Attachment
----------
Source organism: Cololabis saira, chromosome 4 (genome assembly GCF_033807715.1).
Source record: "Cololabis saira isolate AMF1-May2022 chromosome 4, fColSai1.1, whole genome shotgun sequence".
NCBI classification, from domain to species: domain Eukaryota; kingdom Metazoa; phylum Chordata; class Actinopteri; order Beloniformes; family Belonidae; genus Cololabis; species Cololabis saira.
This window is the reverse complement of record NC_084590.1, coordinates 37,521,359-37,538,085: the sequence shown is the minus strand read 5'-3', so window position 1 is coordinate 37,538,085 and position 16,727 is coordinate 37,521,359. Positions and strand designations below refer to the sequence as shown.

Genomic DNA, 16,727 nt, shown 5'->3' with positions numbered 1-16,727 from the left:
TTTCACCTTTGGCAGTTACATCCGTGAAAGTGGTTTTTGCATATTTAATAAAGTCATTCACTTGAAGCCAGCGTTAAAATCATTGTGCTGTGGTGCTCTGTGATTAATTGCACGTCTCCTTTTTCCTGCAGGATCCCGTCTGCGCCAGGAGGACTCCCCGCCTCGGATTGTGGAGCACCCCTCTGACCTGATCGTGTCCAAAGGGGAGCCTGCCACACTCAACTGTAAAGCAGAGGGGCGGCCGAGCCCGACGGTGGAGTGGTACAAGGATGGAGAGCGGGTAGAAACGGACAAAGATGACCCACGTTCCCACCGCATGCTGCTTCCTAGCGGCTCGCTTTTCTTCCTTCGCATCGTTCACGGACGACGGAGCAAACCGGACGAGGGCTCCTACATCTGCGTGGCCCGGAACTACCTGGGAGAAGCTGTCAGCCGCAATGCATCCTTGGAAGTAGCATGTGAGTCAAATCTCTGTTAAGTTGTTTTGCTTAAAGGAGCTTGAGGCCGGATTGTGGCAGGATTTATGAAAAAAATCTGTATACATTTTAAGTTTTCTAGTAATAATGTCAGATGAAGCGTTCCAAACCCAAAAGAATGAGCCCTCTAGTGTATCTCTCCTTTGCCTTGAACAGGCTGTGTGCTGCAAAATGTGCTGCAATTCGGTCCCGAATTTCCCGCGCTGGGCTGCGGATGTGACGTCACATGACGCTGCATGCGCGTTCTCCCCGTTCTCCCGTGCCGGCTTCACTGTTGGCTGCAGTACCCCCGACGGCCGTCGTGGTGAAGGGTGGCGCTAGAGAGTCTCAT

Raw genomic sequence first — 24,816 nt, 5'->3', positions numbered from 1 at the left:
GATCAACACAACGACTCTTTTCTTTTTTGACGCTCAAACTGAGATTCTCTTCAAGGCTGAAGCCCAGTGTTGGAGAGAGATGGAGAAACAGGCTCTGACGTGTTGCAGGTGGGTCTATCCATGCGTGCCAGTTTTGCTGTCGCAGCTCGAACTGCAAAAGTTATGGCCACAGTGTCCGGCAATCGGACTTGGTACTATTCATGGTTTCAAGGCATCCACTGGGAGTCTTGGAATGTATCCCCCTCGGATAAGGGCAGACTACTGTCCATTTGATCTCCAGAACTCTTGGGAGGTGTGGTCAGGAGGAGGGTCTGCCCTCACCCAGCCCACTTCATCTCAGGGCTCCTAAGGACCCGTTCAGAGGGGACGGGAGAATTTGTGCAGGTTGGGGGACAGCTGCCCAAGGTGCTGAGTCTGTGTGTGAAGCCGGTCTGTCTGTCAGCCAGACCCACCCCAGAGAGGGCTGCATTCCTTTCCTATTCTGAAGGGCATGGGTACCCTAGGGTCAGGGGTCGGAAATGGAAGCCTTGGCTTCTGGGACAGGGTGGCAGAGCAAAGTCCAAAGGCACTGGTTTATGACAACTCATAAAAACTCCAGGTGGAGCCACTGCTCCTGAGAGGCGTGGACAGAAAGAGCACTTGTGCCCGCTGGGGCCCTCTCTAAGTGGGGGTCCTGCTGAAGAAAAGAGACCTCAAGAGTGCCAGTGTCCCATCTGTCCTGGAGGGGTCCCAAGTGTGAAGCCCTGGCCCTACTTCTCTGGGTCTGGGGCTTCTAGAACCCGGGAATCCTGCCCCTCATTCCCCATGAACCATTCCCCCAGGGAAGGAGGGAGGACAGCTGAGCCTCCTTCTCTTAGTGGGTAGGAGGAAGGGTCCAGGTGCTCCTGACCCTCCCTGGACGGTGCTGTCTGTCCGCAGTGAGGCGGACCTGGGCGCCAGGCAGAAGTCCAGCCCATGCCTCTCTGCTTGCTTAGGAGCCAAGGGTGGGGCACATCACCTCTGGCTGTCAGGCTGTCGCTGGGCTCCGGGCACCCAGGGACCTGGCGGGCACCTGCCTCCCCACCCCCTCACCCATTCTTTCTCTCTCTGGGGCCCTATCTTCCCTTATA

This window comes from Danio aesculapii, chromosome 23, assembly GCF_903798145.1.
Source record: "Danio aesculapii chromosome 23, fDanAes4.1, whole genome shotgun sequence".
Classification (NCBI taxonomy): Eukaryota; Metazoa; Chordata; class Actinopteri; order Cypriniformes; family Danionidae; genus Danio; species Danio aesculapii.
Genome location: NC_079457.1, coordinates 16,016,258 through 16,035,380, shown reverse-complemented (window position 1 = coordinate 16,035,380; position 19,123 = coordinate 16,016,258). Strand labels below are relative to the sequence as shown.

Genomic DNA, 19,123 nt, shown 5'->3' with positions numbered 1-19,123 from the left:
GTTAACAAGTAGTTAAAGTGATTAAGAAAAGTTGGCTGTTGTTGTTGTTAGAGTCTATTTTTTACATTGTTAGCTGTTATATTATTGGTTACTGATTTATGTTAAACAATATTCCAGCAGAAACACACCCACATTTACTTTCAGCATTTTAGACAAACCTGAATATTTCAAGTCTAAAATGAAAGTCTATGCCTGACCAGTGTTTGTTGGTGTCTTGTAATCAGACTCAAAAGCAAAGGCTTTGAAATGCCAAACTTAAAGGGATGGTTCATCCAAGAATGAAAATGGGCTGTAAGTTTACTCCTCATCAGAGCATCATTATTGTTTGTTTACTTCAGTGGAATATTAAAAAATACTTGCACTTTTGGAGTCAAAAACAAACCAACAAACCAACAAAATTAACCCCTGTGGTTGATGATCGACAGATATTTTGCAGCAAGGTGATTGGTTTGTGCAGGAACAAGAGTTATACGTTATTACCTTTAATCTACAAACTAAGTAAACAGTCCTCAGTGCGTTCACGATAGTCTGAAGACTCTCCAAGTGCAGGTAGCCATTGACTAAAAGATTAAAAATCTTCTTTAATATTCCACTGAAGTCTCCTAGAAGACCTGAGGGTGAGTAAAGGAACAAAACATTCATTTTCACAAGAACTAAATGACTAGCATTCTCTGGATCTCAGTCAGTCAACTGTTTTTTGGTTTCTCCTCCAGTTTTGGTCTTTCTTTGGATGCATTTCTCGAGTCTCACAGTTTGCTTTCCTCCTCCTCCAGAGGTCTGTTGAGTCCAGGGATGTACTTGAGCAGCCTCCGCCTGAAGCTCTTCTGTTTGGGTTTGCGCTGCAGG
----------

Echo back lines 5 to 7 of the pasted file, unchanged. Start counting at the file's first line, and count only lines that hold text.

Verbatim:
Genomic DNA, 16,727 nt, shown 5'->3' with positions numbered 1-16,727 from the left:
TTTCACCTTTGGCAGTTACATCCGTGAAAGTGGTTTTTGCATATTTAATAAAGTCATTCACTTGAAGCCAGCGTTAAAATCATTGTGCTGTGGTGCTCTGTGATTAATTGCACGTCTCCTTTTTCCTGCAGGATCCCGTCTGCGCCAGGAGGACTCCCCGCCTCGGATTGTGGAGCACCCCTCTGACCTGATCGTGTCCAAAGGGGAGCCTGCCACACTCAACTGTAAAGCAGAGGGGCGGCCGAGCCCGACGGTGGAGTGGTACAAGGATGGAGAGCGGGTAGAAACGGACAAAGATGACCCACGTTCCCACCGCATGCTGCTTCCTAGCGGCTCGCTTTTCTTCCTTCGCATCGTTCACGGACGACGGAGCAAACCGGACGAGGGCTCCTACATCTGCGTGGCCCGGAACTACCTGGGAGAAGCTGTCAGCCGCAATGCATCCTTGGAAGTAGCATGTGAGTCAAATCTCTGTTAAGTTGTTTTGCTTAAAGGAGCTTGAGGCCGGATTGTGGCAGGATTTATGAAAAAAATCTGTATACATTTTAAGTTTTCTAGTAATAATGTCAGATGAAGCGTTCCAAACCCAAAAGAATGAGCCCTCTAGTGTATCTCTCCTTTGCCTTGAACAGGCTGTGTGCTGCAAAATGTGCTGCAATTCGGTCCCGAATTTCCCGCGCTGGGCTGCGGATGTGACGTCACATGACGCTGCATGCGCGTTCTCCCCGTTCTCCCGTGCCGGCTTCACTGTTGGCTGCAGTACCCCCGACGGCCGTCGTGGTGAAGGGTGGCGCTAGAGAGTCTCAT

Raw genomic sequence first — 24,816 nt, 5'->3', positions numbered from 1 at the left: